Arsenic Effects and How to Decrease Exposure

by Margaret Stoklosa

Arsenic is a heavy metal of concern found in water, rice, fruit juices (especially apple juice), and seafood (among others) that can also be absorbed through the skin (CDC, 2017; Molin et al., 2017).  Arsenic can impact the thyroid by increasing TSH as well as the pancreas by interfering with the release of insulin (Fu et al., 2010; Molin et al., 2017).

Arsenic exposure should also be considered with any new symptoms, such as increased fatigue, weight gain, headaches, visual disturbances, and a change in cold tolerance, concordant with a change in diet or occupation know to expose the individual to this metal. There is some evidence to indicate that heavy metal exposure, specifically arsenic exposure, may be involved in the development of type II diabetes.

While it is difficult to completely avoid, there are ways to decrease your arsenic exposure, and these include:

  1. Eating fish that are low in heavy metals (
  2. Preboiling and straining any rice consumed via this method:
    > Preboil rice for 5 minutes
    > Strain and rinse well
    > Boil with new water as per package directions
  3. Checking your local water sources for arsenic and filtering appropriately (
  4. Avoiding apple juice whenever possible
  5. Including foods that help detoxify heavy metals such as cilantro, garlic, green tea, blueberries, and spirulina.

The best way to minimize the impact of arsenic exposure is by eating a whole food, colorful, plant-heavy diet with plenty of variety. Our in-house nutritionist can guide you in a personalized dietary approach.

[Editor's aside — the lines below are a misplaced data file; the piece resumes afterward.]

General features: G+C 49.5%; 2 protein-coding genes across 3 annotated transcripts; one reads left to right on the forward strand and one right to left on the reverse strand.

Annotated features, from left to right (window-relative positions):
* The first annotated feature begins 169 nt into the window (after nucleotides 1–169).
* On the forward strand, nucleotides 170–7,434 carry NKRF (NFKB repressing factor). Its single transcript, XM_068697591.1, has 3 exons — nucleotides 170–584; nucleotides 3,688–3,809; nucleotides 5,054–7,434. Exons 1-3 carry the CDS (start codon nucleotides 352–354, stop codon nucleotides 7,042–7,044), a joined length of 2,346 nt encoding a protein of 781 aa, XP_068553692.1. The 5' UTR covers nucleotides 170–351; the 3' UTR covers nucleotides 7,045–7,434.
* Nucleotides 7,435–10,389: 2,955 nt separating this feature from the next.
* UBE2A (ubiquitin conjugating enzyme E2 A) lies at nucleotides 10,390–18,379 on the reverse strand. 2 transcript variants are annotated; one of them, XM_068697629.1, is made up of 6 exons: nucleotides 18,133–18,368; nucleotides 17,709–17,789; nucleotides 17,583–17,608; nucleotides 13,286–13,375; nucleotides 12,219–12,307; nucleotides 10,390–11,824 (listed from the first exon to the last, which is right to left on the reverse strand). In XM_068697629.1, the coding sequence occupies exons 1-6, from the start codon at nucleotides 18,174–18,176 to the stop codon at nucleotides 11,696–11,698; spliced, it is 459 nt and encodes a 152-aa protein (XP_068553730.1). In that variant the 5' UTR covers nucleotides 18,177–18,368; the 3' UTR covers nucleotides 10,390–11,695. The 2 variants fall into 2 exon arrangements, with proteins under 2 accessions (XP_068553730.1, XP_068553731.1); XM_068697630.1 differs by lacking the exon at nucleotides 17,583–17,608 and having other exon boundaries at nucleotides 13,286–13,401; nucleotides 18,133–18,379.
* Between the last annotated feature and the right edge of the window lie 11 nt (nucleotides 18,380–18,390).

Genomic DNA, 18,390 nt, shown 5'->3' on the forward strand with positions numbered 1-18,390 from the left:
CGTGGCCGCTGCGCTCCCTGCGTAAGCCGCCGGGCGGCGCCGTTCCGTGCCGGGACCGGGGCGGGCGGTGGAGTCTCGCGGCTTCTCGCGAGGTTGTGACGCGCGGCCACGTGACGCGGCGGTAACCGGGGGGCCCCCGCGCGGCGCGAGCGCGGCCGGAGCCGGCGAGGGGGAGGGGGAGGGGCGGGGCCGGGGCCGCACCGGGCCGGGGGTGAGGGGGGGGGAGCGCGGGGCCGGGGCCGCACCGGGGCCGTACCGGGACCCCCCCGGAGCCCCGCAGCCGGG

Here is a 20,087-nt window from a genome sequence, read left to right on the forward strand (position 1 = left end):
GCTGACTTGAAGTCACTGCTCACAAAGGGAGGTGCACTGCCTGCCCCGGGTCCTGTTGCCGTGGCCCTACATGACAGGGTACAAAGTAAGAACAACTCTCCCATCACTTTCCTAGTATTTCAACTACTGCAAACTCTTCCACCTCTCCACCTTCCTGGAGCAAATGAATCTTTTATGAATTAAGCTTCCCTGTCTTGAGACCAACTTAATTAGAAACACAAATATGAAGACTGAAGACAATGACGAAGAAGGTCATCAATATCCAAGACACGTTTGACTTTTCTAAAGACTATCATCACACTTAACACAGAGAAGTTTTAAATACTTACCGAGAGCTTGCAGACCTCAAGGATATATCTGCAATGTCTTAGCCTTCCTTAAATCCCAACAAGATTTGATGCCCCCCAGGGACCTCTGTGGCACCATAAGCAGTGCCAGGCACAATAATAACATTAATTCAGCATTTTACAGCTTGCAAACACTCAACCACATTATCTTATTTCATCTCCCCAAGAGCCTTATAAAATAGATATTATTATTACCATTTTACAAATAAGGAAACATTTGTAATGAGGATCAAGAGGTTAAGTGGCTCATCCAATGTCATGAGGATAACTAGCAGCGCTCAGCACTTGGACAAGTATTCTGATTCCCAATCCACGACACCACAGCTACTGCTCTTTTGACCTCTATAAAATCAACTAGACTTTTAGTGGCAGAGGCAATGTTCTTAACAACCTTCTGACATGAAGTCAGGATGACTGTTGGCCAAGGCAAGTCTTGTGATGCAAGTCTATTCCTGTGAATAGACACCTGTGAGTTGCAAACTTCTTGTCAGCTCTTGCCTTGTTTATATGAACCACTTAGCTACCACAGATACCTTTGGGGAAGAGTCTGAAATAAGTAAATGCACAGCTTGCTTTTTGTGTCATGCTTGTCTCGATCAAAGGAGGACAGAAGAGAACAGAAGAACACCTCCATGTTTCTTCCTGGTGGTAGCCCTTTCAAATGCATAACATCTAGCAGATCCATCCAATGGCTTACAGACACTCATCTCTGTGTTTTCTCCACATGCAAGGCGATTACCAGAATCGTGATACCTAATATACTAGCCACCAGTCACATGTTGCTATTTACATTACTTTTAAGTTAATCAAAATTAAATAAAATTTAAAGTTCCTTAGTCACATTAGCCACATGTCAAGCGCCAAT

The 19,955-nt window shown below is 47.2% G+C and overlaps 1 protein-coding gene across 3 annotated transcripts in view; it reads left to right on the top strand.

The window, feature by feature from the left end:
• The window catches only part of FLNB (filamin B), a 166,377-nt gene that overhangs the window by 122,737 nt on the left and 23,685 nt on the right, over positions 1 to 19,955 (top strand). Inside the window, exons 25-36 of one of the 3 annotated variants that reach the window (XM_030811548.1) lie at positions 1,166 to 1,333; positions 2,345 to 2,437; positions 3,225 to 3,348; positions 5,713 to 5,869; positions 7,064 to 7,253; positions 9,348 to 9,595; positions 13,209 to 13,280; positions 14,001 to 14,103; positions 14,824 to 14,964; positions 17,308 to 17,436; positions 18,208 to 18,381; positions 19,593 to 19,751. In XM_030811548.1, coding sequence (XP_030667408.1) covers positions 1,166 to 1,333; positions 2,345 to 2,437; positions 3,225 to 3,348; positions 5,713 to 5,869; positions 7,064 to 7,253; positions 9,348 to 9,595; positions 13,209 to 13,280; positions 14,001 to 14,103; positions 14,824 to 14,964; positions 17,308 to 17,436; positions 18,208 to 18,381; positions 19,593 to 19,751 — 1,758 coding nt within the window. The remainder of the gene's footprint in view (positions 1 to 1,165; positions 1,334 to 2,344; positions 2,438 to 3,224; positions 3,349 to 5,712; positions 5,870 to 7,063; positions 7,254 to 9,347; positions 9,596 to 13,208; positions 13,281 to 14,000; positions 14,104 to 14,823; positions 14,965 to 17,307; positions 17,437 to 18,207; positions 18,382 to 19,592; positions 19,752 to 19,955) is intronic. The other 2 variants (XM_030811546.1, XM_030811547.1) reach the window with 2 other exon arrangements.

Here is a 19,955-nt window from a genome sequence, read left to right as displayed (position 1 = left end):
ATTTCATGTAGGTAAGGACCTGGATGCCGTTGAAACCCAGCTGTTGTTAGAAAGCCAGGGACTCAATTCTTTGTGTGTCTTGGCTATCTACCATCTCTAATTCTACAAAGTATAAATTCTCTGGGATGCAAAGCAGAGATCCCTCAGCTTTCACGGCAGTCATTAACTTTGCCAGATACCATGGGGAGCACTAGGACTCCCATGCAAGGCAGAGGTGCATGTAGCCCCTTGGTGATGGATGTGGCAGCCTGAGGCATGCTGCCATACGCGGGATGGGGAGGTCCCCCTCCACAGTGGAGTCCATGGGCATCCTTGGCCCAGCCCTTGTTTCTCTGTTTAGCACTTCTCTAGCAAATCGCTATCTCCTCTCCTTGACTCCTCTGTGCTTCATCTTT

Centers for Disease Control (CDC). (2017, April 7). National Biomonitoring Program: Arsenic Factsheet.  Retrieved on January 20, 2022 from

Fu, J., Woods, C. G., Yehuda-Shnaidman, E., Zhang, Q., Wong, V., Collins, S., Sun, G., Andersen, M. E., & Pi, J. (2010). Low-level arsenic impairs glucose-stimulated insulin secretion in pancreatic beta cells: involvement of cellular adaptive response to oxidative stress. Environmental health perspectives118(6), 864–870. PMID: PMID: 20100676

Molin, M., Ulven, S. M., Dahl, L., Lundebye, A.-K., Holck, M., Alexander, J., Meltzer, H. M., & Ydersbond, T. A. (2017). Arsenic in seafood is associated with increased thyroid-stimulating hormone (TSH) in healthy volunteers – A randomized controlled trial. Journal of Trace Elements in Medicine and Biology44, 1–7. PMID: 28965562

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